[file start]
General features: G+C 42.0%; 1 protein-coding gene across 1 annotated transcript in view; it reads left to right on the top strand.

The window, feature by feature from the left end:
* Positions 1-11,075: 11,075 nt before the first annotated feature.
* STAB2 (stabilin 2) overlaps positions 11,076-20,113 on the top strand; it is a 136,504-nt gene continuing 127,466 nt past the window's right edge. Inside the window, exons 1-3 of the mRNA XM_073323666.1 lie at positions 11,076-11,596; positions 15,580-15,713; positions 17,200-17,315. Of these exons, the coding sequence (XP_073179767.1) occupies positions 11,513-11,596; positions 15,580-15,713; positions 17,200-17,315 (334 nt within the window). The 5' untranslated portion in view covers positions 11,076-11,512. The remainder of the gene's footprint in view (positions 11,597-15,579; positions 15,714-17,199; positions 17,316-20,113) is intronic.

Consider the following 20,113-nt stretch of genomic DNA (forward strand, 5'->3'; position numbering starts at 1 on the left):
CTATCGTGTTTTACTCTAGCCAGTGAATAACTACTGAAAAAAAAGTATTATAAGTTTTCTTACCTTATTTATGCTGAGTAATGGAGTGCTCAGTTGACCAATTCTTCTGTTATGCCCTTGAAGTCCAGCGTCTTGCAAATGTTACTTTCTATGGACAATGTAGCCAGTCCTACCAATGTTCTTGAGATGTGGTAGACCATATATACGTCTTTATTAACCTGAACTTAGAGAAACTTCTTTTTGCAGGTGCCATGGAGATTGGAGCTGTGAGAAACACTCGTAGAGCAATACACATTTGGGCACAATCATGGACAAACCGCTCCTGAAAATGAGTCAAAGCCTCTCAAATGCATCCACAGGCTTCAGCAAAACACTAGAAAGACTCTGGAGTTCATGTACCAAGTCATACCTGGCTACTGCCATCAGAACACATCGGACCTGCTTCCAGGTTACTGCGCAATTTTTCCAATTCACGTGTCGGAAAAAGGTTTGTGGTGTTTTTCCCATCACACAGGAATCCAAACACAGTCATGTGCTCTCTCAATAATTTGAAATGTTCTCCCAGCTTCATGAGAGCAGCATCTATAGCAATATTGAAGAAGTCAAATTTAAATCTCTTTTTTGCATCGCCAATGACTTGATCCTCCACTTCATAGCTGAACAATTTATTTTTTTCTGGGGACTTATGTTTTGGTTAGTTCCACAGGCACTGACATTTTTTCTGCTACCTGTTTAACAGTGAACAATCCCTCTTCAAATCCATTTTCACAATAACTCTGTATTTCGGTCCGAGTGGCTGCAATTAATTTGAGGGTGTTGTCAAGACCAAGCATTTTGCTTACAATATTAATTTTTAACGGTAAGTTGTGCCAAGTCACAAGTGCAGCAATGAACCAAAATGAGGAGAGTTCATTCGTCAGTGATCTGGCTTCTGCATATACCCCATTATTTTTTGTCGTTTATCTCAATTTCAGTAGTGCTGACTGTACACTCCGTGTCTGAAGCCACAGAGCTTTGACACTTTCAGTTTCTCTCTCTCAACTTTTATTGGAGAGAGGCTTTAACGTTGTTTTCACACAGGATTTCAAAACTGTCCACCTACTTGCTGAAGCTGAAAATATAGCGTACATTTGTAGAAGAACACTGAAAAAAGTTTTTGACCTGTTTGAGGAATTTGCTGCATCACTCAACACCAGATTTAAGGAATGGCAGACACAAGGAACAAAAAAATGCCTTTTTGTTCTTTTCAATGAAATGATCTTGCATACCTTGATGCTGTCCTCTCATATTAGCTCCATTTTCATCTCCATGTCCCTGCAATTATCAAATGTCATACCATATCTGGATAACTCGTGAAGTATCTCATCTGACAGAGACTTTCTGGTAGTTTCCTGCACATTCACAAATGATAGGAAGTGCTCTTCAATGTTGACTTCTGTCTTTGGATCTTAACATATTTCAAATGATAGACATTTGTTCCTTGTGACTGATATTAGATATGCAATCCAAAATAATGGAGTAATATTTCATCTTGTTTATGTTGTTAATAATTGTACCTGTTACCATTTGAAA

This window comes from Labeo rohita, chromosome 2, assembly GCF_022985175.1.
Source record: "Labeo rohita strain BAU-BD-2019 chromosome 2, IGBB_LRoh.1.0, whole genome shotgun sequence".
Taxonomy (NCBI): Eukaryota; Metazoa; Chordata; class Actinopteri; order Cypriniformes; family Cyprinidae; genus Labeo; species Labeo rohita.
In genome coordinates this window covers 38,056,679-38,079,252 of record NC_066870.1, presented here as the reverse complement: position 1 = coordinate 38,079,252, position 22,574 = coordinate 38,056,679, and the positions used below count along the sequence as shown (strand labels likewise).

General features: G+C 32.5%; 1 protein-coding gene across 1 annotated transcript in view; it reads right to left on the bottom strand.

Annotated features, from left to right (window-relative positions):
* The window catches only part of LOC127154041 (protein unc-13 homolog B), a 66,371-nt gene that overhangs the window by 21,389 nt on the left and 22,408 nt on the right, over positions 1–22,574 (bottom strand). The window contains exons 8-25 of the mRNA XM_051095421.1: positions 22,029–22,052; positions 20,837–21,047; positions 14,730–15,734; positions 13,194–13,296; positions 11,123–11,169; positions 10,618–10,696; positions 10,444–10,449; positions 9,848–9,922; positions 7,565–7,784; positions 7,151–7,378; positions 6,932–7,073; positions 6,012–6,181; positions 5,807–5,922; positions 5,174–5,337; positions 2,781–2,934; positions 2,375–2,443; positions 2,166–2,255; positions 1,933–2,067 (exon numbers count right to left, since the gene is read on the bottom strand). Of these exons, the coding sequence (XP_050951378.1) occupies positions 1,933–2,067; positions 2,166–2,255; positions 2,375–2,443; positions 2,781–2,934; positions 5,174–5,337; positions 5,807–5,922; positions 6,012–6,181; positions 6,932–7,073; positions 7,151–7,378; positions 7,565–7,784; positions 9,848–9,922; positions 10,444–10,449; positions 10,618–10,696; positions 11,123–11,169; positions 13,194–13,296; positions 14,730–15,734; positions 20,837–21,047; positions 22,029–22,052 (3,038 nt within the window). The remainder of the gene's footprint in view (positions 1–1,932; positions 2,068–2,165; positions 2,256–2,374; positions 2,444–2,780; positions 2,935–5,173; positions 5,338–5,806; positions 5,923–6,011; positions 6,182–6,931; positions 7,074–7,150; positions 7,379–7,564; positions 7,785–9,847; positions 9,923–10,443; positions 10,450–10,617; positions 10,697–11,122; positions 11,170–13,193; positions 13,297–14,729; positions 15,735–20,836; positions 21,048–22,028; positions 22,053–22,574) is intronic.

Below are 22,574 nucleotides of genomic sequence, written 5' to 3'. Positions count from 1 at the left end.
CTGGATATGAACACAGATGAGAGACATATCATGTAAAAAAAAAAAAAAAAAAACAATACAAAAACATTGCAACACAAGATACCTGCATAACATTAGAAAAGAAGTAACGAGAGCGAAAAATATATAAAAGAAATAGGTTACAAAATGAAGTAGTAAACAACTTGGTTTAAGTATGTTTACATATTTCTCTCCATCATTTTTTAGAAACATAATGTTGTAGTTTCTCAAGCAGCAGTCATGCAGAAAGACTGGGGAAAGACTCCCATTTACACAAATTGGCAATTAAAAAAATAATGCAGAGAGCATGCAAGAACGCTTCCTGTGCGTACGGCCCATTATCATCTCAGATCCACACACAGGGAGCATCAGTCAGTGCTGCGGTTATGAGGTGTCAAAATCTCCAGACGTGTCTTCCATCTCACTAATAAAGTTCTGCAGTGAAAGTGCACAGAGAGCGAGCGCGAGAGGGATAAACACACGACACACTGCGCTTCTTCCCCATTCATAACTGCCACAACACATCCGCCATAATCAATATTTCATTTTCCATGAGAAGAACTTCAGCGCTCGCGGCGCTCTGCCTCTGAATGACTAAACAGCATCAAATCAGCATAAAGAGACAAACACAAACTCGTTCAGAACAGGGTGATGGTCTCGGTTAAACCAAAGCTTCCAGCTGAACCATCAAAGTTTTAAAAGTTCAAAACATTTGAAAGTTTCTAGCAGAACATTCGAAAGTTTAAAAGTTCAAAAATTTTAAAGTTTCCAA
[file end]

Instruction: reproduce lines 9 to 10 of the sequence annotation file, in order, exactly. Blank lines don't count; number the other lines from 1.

Taxonomy (NCBI): Eukaryota; Metazoa; Chordata; class Actinopteri; order Cypriniformes; family Cyprinidae; genus Labeo; species Labeo rohita.
In genome coordinates this window covers 38,056,679-38,079,252 of record NC_066870.1, presented here as the reverse complement: position 1 = coordinate 38,079,252, position 22,574 = coordinate 38,056,679, and the positions used below count along the sequence as shown (strand labels likewise).